FGM in the UK has gone undocumented for too long and now that's going to change. Devastating, empowering and informative, this book brings to life a clash of cultures at the heart of contemporary society and shows how female genital mutilation is a very British problem."
This has a huge blurb so I won't elaborate on the basics any more than what's above.  This book left me shocked and with lots to think about.  Despite previously working in a school and receiving "training" about FGM, in reality I knew very little about this horrific practice.  It's not cultural, it's child abuse, and something I always imagine to be happening in far off countries so to see some of the statistics relating to a town just down the road from me was a real eye opener.
Speaking of statistics, this book has got the balance just right between personal experience and facts and figures.  Hibo Wardere writes passionately and accessibly and I'd recommend this book to everyone.
Rating: ★★★

#19 - THE READERS OF BROKEN WHEEL RECOMMEND // Katarina Bivald
"Sara has never left Sweden but at the age of 28 she decides it’s time. She cashes in her savings, packs a suitcase full of books and sets off for Broken Wheel, Iowa, a town where she knows nobody.
Sara quickly realises that Broken Wheel is in desperate need of some adventure, a dose of self-help and perhaps a little romance, too. In short, this is a town in need of a bookshop.
With a little help from the locals, Sara sets up Broken Wheel’s first bookstore. The shop might be a little quirky but then again, so is Sara. And as Broken Wheel’s story begins to take shape, there are some surprises in store for Sara too…"
-
A book about book shops?  SOLD!  Only....it just didn't work and this is my first DNF (Did Not Finish) of the year.  I tried, I really did, but just couldn't face continuing on with this story.  I found the characters hard to relate to and therefore difficult to keep up with who was who, not to mention the instalove and quite frankly ludicrous plot point of (more or less) forced marriage which nobody seemed to highlight was ridiculous.  If you've read this book and loved it, please tell me what I'm missing?!
Rating: ★

#20 - ANIMAL: THE AUTOBIOGRAPHY OF A FEMALE BODY // Sara Pascoe
"Women have so much going on, what with boobs and jealousy and menstruating and broodiness and sex and infidelity and pubes and wombs and jobs and memories and emotions and the past and the future and themselves and each other. Here's a book that deals with all of it. Sara Pascoe has joked about feminity and sexuality on stage and screen but now she has a book to talk about it all for a bit longer. Animal combines autobiography and evolutionary history to create a funny, fascinating insight into the forces that mould and affect modern women. Animal is entertaining and informative, personal and universal - silly about lots of things and serious about some. It's a laugh-out-loud investigation to help us understand and forgive our animal urges and insecurities."
Animal is divided into three sections: Love, Bodies and Consent.  The latter two were everything I wanted, but I really struggled to get through the Love portion and seriously wondered whether I'd made a mistake in buying this book.  I'm a big Sara Pascoe fan but it felt too anecdotal and dumbed down which made me really not enjoy it.  Perhaps as I got further through the book I became immune to this writing style, but overall I felt that the quirks calmed down a bit in later chapters and it turned into a book which sparked lots of moments of reflection for me.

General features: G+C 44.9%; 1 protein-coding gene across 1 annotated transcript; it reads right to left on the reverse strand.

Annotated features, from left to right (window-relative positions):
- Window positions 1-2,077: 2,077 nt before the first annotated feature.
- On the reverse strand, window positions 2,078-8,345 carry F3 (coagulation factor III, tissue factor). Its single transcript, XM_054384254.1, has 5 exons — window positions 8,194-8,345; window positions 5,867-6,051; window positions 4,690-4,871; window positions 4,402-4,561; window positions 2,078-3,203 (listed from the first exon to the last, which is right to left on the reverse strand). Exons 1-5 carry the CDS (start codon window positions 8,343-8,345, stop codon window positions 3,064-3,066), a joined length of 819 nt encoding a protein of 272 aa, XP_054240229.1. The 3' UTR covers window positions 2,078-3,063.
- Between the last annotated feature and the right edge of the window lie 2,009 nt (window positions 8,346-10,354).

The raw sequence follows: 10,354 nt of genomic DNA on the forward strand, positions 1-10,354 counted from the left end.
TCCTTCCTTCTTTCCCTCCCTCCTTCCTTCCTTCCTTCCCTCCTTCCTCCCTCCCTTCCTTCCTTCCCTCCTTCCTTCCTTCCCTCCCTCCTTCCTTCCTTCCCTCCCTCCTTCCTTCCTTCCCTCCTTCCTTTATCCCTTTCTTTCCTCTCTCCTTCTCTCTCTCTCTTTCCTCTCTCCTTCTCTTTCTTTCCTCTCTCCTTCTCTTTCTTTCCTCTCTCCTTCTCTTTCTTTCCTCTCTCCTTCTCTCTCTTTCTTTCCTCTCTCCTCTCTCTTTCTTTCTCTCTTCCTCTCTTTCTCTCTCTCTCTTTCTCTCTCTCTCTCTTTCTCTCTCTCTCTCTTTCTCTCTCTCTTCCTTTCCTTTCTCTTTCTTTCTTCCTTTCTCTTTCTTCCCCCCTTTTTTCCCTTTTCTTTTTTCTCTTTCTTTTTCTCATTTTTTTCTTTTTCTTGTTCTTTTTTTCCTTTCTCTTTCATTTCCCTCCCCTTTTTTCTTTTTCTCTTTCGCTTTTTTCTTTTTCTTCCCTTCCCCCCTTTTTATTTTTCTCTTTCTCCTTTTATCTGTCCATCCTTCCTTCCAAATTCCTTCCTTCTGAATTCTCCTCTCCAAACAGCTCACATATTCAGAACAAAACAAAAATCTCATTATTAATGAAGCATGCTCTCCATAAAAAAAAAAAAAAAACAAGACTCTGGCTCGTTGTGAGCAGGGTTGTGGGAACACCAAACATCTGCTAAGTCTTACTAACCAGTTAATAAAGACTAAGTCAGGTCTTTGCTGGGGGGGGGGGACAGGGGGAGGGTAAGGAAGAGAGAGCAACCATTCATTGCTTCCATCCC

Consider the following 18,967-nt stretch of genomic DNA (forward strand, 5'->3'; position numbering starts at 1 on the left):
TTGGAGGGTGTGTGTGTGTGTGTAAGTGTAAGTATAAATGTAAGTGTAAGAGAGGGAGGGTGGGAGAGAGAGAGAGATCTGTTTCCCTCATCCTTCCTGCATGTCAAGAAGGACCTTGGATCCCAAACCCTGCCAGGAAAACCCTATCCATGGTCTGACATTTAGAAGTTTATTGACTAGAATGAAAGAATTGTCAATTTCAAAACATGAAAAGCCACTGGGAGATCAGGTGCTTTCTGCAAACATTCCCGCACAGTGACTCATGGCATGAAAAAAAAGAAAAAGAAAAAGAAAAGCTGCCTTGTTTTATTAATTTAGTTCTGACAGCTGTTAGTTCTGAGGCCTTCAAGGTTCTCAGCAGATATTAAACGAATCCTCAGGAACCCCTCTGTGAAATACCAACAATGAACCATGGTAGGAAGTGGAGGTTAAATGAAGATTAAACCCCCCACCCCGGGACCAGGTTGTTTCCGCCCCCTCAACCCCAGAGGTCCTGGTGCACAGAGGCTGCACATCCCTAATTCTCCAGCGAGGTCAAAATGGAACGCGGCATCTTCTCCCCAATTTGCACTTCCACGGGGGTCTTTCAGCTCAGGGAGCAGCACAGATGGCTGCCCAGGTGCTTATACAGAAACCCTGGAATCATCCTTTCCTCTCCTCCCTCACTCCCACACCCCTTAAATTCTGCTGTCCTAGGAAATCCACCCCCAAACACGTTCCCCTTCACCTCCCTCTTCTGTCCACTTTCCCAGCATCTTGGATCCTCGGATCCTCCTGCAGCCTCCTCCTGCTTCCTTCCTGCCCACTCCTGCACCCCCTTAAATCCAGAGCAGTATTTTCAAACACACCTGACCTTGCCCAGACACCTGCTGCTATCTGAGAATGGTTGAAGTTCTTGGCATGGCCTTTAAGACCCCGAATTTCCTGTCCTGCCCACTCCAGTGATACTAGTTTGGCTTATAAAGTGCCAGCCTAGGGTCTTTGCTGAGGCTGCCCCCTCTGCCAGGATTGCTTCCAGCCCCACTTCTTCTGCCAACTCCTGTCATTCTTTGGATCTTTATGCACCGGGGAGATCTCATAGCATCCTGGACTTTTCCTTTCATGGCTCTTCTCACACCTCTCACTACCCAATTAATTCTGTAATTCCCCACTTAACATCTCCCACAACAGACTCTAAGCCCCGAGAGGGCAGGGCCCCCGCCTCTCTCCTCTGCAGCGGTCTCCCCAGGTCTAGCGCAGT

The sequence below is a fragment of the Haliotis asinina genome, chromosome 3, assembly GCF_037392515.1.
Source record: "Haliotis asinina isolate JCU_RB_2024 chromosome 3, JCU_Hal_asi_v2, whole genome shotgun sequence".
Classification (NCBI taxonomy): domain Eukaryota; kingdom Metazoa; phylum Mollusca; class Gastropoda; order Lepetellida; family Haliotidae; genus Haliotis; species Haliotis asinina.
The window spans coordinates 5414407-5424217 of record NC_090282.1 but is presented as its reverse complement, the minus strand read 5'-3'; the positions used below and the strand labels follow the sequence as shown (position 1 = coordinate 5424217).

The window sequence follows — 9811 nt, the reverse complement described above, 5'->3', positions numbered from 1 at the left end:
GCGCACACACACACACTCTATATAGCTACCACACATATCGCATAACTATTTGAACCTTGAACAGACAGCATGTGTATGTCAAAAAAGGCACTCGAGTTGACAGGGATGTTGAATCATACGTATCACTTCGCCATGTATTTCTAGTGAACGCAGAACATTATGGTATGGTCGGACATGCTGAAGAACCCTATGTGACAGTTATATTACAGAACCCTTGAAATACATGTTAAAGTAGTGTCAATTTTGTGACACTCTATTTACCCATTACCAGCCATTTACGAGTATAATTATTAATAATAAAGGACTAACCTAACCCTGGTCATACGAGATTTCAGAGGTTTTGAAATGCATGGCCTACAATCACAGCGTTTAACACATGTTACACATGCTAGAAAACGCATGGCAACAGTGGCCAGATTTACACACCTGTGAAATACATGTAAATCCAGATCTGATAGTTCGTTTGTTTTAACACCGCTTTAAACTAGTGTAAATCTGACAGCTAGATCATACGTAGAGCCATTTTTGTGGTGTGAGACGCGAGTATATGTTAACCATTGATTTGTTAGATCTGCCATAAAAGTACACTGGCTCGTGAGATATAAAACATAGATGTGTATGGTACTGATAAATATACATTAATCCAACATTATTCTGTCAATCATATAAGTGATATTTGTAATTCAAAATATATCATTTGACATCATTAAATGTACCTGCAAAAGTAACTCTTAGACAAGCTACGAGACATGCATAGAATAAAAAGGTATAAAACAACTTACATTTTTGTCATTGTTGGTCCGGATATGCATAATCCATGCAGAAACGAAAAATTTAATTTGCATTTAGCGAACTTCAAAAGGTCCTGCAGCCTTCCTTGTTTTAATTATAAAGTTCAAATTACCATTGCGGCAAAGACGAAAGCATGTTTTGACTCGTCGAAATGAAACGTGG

Rating: ★★★

Read in 2017: March

29.3.17

#16 - FATES AND FURIES // Lauren Groff
"Every story has two sides.
Every relationship has two perspectives.
And sometimes, it turns out, the key to a great marriage is not its truths but its secrets.
At age twenty-two, Lotto and Mathilde are tall, glamorous, madly in love and destined for greatness. A decade later, their marriage is still the envy of their friends, but behind closed doors things are even more complicated and remarkable than they have seemed."
This was a book that I knew relatively little about when I went in.  I knew it was about family and married life, but what I wasn't anticipating was the split narrative.  We read the first half from struggling actor turned successful playwright Lotto's perspective and through this I felt like I really got a handle on the different characters, their personalities and their motives.  Then in the second part it flips to Mathilde's side of things.  And woah, turns out I barely recognised some of the characters from the first half.
In truth, Lotto's narrative felt too serious and was a little dull for my liking and it wasn't until the second half that things started to pick up.  By which point I felt compelled to continue reading and raced through to the end.  It's beautifully written throughout, but without seeing things through Mathilde's eyes I think this would have just been a mediocre read.  It definitely saved the book in my opinion and accounts for the high rating!
Rating: ★★★

#17 - A MONSTER CALLS // Patrick Ness
"Conor has the same dream every night, ever since his mother first fell ill, ever since she started the treatments that don't quite seem to be working. But tonight is different. Tonight, when he wakes, there's a visitor at his window. It’s ancient, elemental, a force of nature. And it wants the most dangerous thing of all from Conor. It wants the truth.